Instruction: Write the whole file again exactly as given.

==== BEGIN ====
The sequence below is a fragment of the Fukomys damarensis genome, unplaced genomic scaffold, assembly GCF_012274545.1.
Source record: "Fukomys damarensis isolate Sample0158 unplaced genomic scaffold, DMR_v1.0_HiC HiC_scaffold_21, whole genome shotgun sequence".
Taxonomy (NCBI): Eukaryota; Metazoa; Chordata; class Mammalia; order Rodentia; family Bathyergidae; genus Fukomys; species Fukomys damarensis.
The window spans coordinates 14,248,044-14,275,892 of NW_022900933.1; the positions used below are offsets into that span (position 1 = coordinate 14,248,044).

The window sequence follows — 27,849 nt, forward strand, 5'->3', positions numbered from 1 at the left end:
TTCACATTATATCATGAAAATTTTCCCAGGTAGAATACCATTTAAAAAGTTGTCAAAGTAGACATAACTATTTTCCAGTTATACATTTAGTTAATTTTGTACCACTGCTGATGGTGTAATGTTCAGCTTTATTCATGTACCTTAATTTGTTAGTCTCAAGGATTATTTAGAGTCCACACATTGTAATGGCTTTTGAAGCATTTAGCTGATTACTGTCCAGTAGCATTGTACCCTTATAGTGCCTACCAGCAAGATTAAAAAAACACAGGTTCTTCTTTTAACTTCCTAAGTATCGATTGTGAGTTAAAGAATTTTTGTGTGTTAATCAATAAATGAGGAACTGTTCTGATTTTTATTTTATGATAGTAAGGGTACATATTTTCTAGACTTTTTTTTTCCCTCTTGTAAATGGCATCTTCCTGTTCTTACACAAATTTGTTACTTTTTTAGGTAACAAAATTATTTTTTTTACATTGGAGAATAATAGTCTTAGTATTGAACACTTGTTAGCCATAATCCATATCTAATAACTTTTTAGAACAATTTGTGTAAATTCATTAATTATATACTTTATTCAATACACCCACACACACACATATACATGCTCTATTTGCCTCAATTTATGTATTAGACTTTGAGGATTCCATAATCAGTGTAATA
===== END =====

The sequence below is a fragment of the Fukomys damarensis genome, unplaced genomic scaffold, assembly GCF_012274545.1.
Source record: "Fukomys damarensis isolate Sample0158 unplaced genomic scaffold, DMR_v1.0_HiC HiC_scaffold_21, whole genome shotgun sequence".
Taxonomy (NCBI): Eukaryota; Metazoa; Chordata; class Mammalia; order Rodentia; family Bathyergidae; genus Fukomys; species Fukomys damarensis.
The window spans coordinates 14,248,044-14,275,892 of NW_022900933.1; the positions used below are offsets into that span (position 1 = coordinate 14,248,044).

The window sequence follows — 27,849 nt, forward strand, 5'->3', positions numbered from 1 at the left end:
TTCACATTATATCATGAAAATTTTCCCAGGTAGAATACCATTTAAAAAGTTGTCAAAGTAGACATAACTATTTTCCAGTTATACATTTAGTTAATTTTGTACCACTGCTGATGGTGTAATGTTCAGCTTTATTCATGTACCTTAATTTGTTAGTCTCAAGGATTATTTAGAGTCCACACATTGTAATGGCTTTTGAAGCATTTAGCTGATTACTGTCCAGTAGCATTGTACCCTTATAGTGCCTACCAGCAAGATTAAAAAAACACAGGTTCTTCTTTTAACTTCCTAAGTATCGATTGTGAGTTAAAGAATTTTTGTGTGTTAATCAATAAATGAGGAACTGTTCTGATTTTTATTTTATGATAGTAAGGGTACATATTTTCTAGACTTTTTTTTTCCCTCTTGTAAATGGCATCTTCCTGTTCTTACACAAATTTGTTACTTTTTTAGGTAACAAAATTATTTTTTTTACATTGGAGAATAATAGTCTTAGTATTGAACACTTGTTAGCCATAATCCATATCTAATAACTTTTTAGAACAATTTGTGTAAATTCATTAATTATATACTTTATTCAATACACCCACACACACACATATACATGCTCTATTTGCCTCAATTTATGTATTAGACTTTGAGGATTCCATAATCAGTGTAATA